So often we discuss what managers should do, but what about the things you shouldn’t.
“People leave bad managers, not bad companies.” If this saying resonates with you, you’re not alone. While no manager is perfect, most of us at some point in our careers will encounter a manager that becomes a bad nightmare.
When bad management is present throughout a company, most likely a high turnover rate will follow. A Gallup study found that 50% of 7,200 adults left their job just to get away from a manager. That’s a big number! Why stay working a job 40 + hours a week for someone you don’t work well with?
At Intelligent.ly, we discuss what makes up a great manager. But, what about the traits that make a bad manager? This is equally important to understand, so here are the 7 traits you don’t want to embody as you take on a management role.
- Bad Communication Skills
They say communication is key — and oh is this true. More often than not, bad managers don’t provide well-defined direction. This results in so much wasted time (and money) going back and forth with deliverables due to misalignment and misunderstanding. Often a manager — especially one that is inexperienced at a rapidly-growing company, is moving so fast that instructions are inconsistent or incomplete. This forces direct reports to overanalyze what is actually meant, and to try and interpret by reading between the lines. Many times this can be solved by asking yourself one question: When the task is completed, what does success look like? By starting with a clear vision of success, you’ll be able to articulate what is expected.
The unstated rules. Whether they intend to or not, managers can create an unsaid rule of “do your job and don’t ask questions.” These nonverbal cues, tone and dismissive approach, make it clear that you are not supposed to ask questions. This response, can make individual contributors feel inadequate and so uncomfortable with time that they no longer ask questions. If a manager is exceedingly unapproachable, necessary questions go unanswered and the quality of your work will go downhill. Not sure if your team feels this way about you? Ask them. (Tip: Try using an anonymous google form to receive accurate information).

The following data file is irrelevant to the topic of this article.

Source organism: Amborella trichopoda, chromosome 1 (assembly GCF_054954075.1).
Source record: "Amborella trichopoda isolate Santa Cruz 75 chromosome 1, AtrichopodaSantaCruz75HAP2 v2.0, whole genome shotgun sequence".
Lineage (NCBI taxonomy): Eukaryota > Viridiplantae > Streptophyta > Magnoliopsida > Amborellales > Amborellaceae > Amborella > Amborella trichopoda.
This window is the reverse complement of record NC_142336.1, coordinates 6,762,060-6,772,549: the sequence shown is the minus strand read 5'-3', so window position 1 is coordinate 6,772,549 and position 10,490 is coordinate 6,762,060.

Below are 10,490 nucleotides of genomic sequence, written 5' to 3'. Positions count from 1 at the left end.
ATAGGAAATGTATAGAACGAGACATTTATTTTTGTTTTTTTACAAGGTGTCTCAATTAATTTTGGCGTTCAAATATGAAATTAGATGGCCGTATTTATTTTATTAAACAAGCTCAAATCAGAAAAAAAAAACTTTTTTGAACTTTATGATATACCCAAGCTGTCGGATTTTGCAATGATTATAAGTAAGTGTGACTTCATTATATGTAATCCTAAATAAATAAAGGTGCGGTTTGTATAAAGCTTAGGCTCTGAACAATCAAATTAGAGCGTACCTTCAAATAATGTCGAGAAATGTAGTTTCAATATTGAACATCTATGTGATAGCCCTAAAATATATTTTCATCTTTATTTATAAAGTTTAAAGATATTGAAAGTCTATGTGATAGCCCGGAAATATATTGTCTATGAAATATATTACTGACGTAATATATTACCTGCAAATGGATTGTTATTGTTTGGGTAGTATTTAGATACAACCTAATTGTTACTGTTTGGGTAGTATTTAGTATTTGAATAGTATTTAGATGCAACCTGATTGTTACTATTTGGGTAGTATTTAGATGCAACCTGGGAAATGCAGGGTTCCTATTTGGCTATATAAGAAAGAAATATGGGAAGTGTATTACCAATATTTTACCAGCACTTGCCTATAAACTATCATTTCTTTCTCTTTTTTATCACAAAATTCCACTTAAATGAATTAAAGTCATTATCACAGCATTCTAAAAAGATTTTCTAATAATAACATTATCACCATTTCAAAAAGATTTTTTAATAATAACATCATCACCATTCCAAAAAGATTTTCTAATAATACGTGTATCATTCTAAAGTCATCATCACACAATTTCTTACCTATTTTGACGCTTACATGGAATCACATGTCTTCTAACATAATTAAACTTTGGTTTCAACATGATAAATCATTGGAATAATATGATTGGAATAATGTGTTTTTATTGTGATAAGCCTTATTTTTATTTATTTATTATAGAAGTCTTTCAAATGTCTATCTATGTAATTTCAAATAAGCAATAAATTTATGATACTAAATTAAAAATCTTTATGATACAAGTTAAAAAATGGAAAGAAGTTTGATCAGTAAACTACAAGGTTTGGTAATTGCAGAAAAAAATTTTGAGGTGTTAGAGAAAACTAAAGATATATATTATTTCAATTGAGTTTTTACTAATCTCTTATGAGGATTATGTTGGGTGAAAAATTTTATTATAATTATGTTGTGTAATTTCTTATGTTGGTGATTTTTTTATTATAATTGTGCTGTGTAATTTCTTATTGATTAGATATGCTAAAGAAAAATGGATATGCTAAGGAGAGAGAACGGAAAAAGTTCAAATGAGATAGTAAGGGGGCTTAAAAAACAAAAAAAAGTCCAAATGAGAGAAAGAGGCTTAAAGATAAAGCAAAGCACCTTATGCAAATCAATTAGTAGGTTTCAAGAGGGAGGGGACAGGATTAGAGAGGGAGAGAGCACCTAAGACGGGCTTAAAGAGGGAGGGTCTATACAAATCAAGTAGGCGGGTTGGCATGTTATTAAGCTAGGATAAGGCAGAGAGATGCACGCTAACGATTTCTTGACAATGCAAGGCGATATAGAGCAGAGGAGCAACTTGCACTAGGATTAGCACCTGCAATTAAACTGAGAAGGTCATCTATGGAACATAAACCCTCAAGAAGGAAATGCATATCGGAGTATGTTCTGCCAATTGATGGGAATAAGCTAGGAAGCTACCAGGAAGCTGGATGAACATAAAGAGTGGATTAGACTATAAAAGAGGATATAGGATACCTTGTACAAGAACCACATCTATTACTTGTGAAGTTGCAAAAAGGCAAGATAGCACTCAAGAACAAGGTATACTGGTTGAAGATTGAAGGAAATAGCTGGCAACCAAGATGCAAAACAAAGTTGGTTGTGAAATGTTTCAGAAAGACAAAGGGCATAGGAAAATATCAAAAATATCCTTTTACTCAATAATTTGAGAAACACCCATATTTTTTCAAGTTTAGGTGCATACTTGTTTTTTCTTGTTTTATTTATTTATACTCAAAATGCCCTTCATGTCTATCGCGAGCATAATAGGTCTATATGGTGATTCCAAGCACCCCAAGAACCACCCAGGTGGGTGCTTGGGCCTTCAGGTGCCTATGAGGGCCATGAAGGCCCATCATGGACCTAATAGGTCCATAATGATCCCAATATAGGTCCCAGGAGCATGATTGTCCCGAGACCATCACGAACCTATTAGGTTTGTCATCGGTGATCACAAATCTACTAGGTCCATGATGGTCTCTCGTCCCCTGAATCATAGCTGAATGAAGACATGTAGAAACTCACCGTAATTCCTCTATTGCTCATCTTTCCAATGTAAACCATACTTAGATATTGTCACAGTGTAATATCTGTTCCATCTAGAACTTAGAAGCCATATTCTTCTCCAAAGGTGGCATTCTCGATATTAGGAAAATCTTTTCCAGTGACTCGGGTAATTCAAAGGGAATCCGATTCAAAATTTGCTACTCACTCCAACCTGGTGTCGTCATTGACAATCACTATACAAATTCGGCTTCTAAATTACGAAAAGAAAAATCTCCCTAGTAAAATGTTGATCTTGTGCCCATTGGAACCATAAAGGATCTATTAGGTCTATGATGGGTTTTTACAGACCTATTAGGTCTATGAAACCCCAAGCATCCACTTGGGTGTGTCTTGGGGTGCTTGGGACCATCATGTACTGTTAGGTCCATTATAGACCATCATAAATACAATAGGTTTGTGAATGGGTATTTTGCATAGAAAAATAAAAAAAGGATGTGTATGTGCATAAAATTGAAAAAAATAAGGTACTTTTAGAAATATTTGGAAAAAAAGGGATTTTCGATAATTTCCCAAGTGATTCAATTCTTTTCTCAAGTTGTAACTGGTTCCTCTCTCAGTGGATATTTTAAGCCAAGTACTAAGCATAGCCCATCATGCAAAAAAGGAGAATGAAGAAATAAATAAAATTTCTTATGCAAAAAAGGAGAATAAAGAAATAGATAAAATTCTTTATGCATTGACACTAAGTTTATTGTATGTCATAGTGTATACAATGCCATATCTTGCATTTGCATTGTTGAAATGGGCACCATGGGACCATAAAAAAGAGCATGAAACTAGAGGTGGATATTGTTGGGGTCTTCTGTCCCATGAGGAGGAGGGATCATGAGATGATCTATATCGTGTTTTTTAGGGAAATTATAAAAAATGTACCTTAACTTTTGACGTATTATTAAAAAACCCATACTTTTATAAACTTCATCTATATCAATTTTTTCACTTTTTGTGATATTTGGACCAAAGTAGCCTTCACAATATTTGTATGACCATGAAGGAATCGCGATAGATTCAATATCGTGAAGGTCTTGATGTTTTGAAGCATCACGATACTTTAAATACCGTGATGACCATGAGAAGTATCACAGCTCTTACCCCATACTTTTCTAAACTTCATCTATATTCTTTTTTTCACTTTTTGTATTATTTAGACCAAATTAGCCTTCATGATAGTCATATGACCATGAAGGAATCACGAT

3. Demanding vs. Challenging
Every high-achieving employee wants to be challenged and feel their work is meaningful. However, no employee wants to be handed demanding workloads that set them up for failure. For many managers, especially those promoted because of their impressive track record as an individual contributor, they have one gear — — — go, go, go! Pacesetting is commonplace with high-achievers, but a pacesetting manager can be a recipe for disaster. The intent if often positive, but not everyone can run through walls.
When you are delegating a task as a manager, it’s important to start with what success looks like, AND to align on:
1) Is the goal/task specific? How will you know when you’ve reached success?
2) Is the task relevant to the big picture? We are all driven by autonomy, mastery and purpose. Connect the dots and show how this is relevant to a greater strategic goal or team/department/company purpose.
3) Is it attainable and realistic? Both parties need to align here. As a manager it will give you good insight into how confident your team member is in her ability to do the job.
4. Micro Manage